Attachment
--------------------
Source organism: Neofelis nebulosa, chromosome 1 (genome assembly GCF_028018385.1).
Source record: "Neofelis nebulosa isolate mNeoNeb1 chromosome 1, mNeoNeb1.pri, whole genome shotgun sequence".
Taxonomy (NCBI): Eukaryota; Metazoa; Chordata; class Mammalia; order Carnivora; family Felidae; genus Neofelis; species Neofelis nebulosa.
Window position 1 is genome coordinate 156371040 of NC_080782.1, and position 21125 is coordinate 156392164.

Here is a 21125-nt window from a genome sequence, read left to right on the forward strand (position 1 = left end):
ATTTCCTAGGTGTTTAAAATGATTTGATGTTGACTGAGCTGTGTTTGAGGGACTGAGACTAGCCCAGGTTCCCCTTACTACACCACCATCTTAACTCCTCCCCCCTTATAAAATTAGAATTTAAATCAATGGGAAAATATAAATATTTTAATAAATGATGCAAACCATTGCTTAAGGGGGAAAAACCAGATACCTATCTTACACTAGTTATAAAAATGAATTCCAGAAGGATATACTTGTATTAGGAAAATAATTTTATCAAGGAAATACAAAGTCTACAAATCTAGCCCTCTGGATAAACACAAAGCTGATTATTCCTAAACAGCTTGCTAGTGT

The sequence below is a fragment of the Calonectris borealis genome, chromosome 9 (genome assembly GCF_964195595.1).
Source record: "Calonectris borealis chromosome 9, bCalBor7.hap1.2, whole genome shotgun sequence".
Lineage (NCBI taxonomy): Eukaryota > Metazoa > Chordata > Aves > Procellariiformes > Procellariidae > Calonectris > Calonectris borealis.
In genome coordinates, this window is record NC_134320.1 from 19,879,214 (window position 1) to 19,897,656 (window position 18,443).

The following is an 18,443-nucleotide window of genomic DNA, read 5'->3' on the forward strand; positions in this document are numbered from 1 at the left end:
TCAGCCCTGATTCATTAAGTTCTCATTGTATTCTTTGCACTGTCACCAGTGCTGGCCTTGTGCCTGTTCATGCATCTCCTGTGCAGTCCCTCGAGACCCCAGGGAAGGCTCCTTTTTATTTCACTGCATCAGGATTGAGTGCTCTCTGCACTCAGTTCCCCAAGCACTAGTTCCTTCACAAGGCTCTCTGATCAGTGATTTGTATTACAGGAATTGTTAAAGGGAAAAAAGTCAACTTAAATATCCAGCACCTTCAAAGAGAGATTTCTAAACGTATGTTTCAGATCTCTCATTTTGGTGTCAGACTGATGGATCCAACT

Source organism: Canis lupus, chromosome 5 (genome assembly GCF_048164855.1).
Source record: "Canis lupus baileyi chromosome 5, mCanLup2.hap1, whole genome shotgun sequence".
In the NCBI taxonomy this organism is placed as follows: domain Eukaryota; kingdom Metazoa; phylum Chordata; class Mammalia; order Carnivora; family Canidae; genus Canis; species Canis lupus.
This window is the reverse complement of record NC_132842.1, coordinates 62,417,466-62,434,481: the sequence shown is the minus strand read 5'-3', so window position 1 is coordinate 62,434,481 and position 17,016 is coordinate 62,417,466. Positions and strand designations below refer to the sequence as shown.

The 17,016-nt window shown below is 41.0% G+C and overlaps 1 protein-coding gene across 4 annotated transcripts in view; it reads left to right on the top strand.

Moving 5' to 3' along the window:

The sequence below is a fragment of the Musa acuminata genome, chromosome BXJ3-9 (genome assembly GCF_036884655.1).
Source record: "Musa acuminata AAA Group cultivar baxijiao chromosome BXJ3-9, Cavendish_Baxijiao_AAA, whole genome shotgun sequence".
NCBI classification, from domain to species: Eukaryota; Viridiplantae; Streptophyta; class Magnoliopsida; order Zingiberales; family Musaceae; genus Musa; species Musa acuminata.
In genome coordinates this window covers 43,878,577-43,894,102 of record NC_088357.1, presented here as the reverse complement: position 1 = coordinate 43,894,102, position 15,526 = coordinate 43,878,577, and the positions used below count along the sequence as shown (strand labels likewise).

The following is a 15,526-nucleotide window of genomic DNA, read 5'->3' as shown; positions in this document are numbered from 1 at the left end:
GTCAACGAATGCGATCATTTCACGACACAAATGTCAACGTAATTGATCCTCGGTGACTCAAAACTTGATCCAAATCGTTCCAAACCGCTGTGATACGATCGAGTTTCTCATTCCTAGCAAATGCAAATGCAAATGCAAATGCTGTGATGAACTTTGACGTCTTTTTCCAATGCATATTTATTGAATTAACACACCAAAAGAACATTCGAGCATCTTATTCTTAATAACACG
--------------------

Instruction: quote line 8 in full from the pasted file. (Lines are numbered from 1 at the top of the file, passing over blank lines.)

Source record: "Calonectris borealis chromosome 9, bCalBor7.hap1.2, whole genome shotgun sequence".